The letter requested by Arnold, dated Feb. 25, 2005, was written by Ray W. Rodriguez, SAG’s deputy general counsel. “Upon further review,” he wrote to Blau, “the Screen Actors Guild has determined that Tim Miller’s performance does not warrant an upgrade.” After receiving the letter, Blau dropped the case and it was picked up by Hyman.
“To me, that is unbelievable that [SAG] would write a letter at the defendant’s request, thereby making it nearly impossible for an actor to seek relief outside of the guild,” Hyman said. “But I think we can beat it.”
Thomas Geoghegan, a labor lawyer in Chicago who has written several books sympathetic toward unions, said it’s not unusual for a union to side with management in a case such as this. “A union doesn’t want to take a bad case,” he said. “If it pushes a claim and it loses, it screws other people who have other legitimate claims.”
As for whether SAG should have provided the letter that the ad agency asked for, Geoghegan said there is a general rule: “There should be no quarter given” to management. But he stressed he doesn’t know enough about the specifics of the case to comment on the appropriateness of the guild’s actions.
Mark de Bernardo, a labor lawyer in Virginia who often represents management, said that, based on the general facts of the case, SAG’s actions aren’t uncommon: “It wouldn’t be unusual that [SAG and the ad agency] would have a commonality of interest.”
Dues to Pay
David Jolliffe, a member of SAG’s Hollywood board of directors and a friend and confidante of Rosenberg, was angry that the guild wrote a letter at Arnold’s request, sources familiar with the case said. The sources added that Jolliffe then lobbied SAG’s president to write a letter of support for Miller.
There was a lot of deliberation at the highest levels of the guild over whether Rosenberg should sign a letter drafted by Hyman. Jolliffe went so far as to offer edits on a draft, according to sources familiar with the case. Jolliffe could not be reached for comment.
“David Jolliffe was very sympathetic, working on behalf of Tim Miller,” said a SAG source on the West Coast who has spoken with Jolliffe more than once about the case. “Ultimately a decision was made by the staff that we can’t support anything but arbitration.”
But SAG won’t even go that far. “When the time came to determine whether Mr. Miller’s upgrade claim warranted the resources necessary to arbitrate,” SAG wrote in an email, “the decision-makers at the Guild were unanimous that Mr. Miller’s claim was extremely weak and the Guild was unlikely to succeed in arbitration.”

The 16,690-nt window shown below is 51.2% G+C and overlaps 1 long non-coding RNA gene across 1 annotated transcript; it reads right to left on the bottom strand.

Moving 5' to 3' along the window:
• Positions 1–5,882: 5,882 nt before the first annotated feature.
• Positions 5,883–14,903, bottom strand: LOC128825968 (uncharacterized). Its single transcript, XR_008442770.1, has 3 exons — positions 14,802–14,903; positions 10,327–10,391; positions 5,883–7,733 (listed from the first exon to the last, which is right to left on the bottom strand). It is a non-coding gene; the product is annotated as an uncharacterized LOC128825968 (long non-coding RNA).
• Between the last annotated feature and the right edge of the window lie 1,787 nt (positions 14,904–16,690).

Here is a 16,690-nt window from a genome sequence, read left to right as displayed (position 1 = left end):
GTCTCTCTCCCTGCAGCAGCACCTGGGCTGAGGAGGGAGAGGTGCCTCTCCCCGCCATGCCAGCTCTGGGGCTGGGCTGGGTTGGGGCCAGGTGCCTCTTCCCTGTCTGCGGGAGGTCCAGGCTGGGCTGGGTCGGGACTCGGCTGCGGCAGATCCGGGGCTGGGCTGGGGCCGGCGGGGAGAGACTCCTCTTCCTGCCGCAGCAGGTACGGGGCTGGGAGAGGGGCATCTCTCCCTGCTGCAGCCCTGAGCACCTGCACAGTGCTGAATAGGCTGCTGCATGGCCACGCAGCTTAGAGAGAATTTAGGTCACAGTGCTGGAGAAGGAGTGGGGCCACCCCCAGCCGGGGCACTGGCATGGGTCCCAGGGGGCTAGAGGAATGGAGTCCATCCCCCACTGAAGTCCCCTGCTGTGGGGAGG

Hyman, however, could not disagree more: “You would think that SAG owes a duty to its member to testify in the arbitration proceeding on behalf of the member, not the defendant advertising agency. Perhaps the advertising agency should pay union dues, not the actor members.”
Kudos to Mr. Jolliffe! Cooties to the Decision Makers at SAG!
It’s one thing to stay neutral in a case that might be considered a close call. It, however, is quite another to aid and abet the other side in a dispute between an employer and one of our members.
Perhaps, legal and staff should take the proverbial Hippocratic oath: “First, Do No Harm!”
After making this post, and in the spirit, and in light of the above vein of thought, it seemed to moi that by sending the above-mentioned letter supporting the defendant advertisers claim in Mr. Miller’s litigation, SAG’s Legal violated our constitution. Here’s what I found in that document.
SAG Constitution (Mission and Objectives) Article 2, Section 2., (H)
” Without Limiting the foregoing, to protect the rights and properties of its members, and to do all things necessary or proper to advance and promote their welfare and interests.“
Now the Ol’ Dog, ain’t a lawyer but it seems to me that SAG hardly promoted the welfare and interest of Mr. Miller by aiding and abetting his opponents in this case.
Look, these folks for the most part do a great job. Unfortunately, in this case, by siding with the other side, they blew it! And perhaps, it is our fault. I don’t know about you but I am a little uncomfortable leaving decisions such as this completely up to lawyers and staff. And therefore the Ol’ Dog would like to propose that when it comes to such decisions that a Members’ Review Panel be added to the mix. Sort of a mnage a trios consisting of SAG Legal, Commercial Staff and Actors Review Panel to insure that our members don’t get screwed.
A.L. Miller SW Editor & Chief